ON AUGUST 6TH the Cuban council of state approved a long-awaited law authorising the creation of small and medium-sized enterprises. The announcement came less than a month after thousands of Cubans took to the streets calling for freedom and an end to the Communist dictatorship. After a brutal crackdown, around 380 protesters are now in prison awaiting trial on charges such as “delinquency”.
Listen on the go
Get The Economist app and play articles, wherever you are
The announcement could be designed partly to distract attention from the state’s suppression of dissent. On an island with the fourth-highest official covid-19 infection rate in the world it will be tricky for people to forget that there was enough petrol to power motorcycles, trucks and buses filled with boinas negras (a special-forces unit of the Cuban military) who were sent out to rough up the protesters in July, but not enough for ambulances or incinerators to cremate the dead.
Nonetheless, it is a welcome reform. It is part of what the government calls the “ perfeccionamiento”, or perfection, of socialism. Everyone else recognises it as allowing a bit of free enterprise to compensate for socialism’s failures. In February Cuba’s council of ministers increased the number of trades open to cuentapropistas, or self-employed people. Some 124 sectors are reserved for the state, but everything else is open to entrepreneurs. Even with the recent changes, the legal status of cuentapropistas is ill-defined. Applying for the necessary permits is a slog that can take ages. The rules are designed to keep cuentapropistas small (and therefore no threat to state-owned firms). They can only hire relatives or other self-employed subcontractors. They cannot incorporate, so there is no legal difference between their personal capital and their business capital—if the business goes bust, so do they.
Despite these shackles, enterprising Cubans have flocked to start their own micro-businesses. Since 2010 the share of the workforce who are self-employed has soared from 3% to 13%, or more than 600,000 people. Just over a third are women; a third are under 30. They are concentrated in the largest cities, and are most likely to work as taxi-drivers or run restaurants and food kiosks.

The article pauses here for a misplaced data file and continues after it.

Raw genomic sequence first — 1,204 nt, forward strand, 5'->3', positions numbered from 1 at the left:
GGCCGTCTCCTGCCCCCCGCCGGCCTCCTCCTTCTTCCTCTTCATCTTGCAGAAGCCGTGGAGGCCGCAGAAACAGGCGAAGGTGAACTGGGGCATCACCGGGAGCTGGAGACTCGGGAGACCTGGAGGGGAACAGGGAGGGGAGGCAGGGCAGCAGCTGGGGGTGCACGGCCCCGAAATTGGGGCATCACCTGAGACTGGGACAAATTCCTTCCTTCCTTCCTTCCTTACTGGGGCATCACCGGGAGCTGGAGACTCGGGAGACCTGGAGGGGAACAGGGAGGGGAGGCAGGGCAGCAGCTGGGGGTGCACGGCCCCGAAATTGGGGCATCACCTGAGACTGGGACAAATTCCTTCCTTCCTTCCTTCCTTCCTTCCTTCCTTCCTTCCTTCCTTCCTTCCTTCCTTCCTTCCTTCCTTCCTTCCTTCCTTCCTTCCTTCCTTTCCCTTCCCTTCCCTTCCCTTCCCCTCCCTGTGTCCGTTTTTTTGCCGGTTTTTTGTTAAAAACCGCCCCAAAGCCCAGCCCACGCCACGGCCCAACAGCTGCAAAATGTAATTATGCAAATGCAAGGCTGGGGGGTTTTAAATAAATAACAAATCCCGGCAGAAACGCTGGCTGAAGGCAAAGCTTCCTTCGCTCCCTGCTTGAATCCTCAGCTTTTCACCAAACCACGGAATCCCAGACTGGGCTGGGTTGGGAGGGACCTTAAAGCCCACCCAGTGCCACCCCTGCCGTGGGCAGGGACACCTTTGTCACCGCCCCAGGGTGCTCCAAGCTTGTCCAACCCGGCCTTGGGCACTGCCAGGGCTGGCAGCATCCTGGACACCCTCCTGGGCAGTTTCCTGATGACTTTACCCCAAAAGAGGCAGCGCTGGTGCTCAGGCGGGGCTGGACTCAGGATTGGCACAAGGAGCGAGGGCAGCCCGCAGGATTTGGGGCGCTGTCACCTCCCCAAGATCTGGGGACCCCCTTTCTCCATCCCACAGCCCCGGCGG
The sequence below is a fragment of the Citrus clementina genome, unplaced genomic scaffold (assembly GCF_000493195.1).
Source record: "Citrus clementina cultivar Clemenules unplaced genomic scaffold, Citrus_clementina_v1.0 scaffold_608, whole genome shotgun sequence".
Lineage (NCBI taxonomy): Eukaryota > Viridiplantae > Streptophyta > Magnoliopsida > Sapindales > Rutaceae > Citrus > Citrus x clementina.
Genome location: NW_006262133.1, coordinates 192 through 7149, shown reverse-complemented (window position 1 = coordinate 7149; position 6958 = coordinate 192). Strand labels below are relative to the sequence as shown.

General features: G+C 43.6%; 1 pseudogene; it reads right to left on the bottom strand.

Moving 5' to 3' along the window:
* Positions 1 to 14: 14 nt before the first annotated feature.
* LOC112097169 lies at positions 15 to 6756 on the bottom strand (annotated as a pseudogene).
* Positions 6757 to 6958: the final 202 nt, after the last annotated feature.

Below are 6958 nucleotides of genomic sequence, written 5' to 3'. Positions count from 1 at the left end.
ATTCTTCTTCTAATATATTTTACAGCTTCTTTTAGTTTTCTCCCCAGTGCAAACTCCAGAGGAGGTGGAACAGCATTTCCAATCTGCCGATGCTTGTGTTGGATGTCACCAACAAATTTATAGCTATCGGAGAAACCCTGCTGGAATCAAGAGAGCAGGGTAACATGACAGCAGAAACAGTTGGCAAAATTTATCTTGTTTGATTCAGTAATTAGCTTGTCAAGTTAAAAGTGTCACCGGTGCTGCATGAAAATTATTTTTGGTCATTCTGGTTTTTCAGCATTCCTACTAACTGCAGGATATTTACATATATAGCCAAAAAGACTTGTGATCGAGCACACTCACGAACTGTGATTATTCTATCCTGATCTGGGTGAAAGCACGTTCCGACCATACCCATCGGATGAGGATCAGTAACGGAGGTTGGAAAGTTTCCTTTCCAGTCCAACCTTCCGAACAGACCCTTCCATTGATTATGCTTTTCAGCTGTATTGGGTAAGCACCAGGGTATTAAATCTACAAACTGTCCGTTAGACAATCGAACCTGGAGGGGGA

The new law, which still needs to be published in Cuba’s official gazette, is expected to allow small and even medium-sized private businesses to incorporate. This could mean that private firms will be allowed to hire staff (rather than just nephews or independent contractors). It could also mean that multiple investors will be able to put money into a private firm with limited liability. That would make Cuba much more attractive to foreign investors. Incorporation would also make paying taxes simpler and borrowing less daunting. But not all industries will be treated equally. Architects, journalists, lawyers, vets, translators and interpreters, among others, are not allowed to work in the private sector, or to incorporate.
Cuba’s state firms are pampered, inefficient and the main reason why the island is so short of basic goods. This, in turn, is one reason why Cubans have been protesting. Last year GDP shrank by 11%. New official statistics show that imports and exports of goods have been declining since 2018, well before the pandemic scuppered tourism and starved Cuba of hard currency. Hoping to boost morale, the government has distributed some food, donated from Mexico and elsewhere, in the areas where the largest protests occurred.
Oniel Díaz of Auge, a consultancy, has called for reforms to unleash the private sector since 2017. He is excited by the new law, but cautious too. Opening a business is likely to continue to be much slower than elsewhere in the world. “At the end of the day, this is still Cuba.”■
This article appeared in the The Americas section of the print edition under the headline “A small step away from socialism”